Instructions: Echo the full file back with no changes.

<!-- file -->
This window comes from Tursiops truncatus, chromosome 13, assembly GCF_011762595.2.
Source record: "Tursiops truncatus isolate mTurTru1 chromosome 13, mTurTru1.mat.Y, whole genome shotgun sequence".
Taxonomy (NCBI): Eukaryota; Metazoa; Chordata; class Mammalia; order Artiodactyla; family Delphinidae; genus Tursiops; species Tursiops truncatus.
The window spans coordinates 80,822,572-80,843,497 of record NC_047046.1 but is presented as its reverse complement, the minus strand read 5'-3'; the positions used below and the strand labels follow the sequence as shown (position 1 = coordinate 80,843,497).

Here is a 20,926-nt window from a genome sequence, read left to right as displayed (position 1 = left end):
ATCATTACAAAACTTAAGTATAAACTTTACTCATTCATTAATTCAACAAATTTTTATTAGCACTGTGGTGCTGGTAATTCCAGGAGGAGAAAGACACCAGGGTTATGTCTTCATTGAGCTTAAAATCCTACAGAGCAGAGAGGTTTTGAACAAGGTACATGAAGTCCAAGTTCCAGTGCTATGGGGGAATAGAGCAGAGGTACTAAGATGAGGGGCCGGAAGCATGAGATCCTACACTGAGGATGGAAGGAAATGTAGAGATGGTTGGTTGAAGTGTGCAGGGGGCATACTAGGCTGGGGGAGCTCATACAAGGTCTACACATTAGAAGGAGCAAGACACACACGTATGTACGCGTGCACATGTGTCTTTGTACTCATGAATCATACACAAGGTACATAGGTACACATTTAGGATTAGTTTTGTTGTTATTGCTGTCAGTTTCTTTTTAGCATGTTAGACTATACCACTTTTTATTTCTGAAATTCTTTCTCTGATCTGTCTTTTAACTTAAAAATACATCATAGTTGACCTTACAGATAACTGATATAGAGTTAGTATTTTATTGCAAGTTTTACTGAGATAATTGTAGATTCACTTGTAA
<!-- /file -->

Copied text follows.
This window comes from Tursiops truncatus, chromosome 13, assembly GCF_011762595.2.
Source record: "Tursiops truncatus isolate mTurTru1 chromosome 13, mTurTru1.mat.Y, whole genome shotgun sequence".
Taxonomy (NCBI): Eukaryota; Metazoa; Chordata; class Mammalia; order Artiodactyla; family Delphinidae; genus Tursiops; species Tursiops truncatus.
The window spans coordinates 80,822,572-80,843,497 of record NC_047046.1 but is presented as its reverse complement, the minus strand read 5'-3'; the positions used below and the strand labels follow the sequence as shown (position 1 = coordinate 80,843,497).

Here is a 20,926-nt window from a genome sequence, read left to right as displayed (position 1 = left end):
ATCATTACAAAACTTAAGTATAAACTTTACTCATTCATTAATTCAACAAATTTTTATTAGCACTGTGGTGCTGGTAATTCCAGGAGGAGAAAGACACCAGGGTTATGTCTTCATTGAGCTTAAAATCCTACAGAGCAGAGAGGTTTTGAACAAGGTACATGAAGTCCAAGTTCCAGTGCTATGGGGGAATAGAGCAGAGGTACTAAGATGAGGGGCCGGAAGCATGAGATCCTACACTGAGGATGGAAGGAAATGTAGAGATGGTTGGTTGAAGTGTGCAGGGGGCATACTAGGCTGGGGGAGCTCATACAAGGTCTACACATTAGAAGGAGCAAGACACACACGTATGTACGCGTGCACATGTGTCTTTGTACTCATGAATCATACACAAGGTACATAGGTACACATTTAGGATTAGTTTTGTTGTTATTGCTGTCAGTTTCTTTTTAGCATGTTAGACTATACCACTTTTTATTTCTGAAATTCTTTCTCTGATCTGTCTTTTAACTTAAAAATACATCATAGTTGACCTTACAGATAACTGATATAGAGTTAGTATTTTATTGCAAGTTTTACTGAGATAATTGTAGATTCACTTGTAA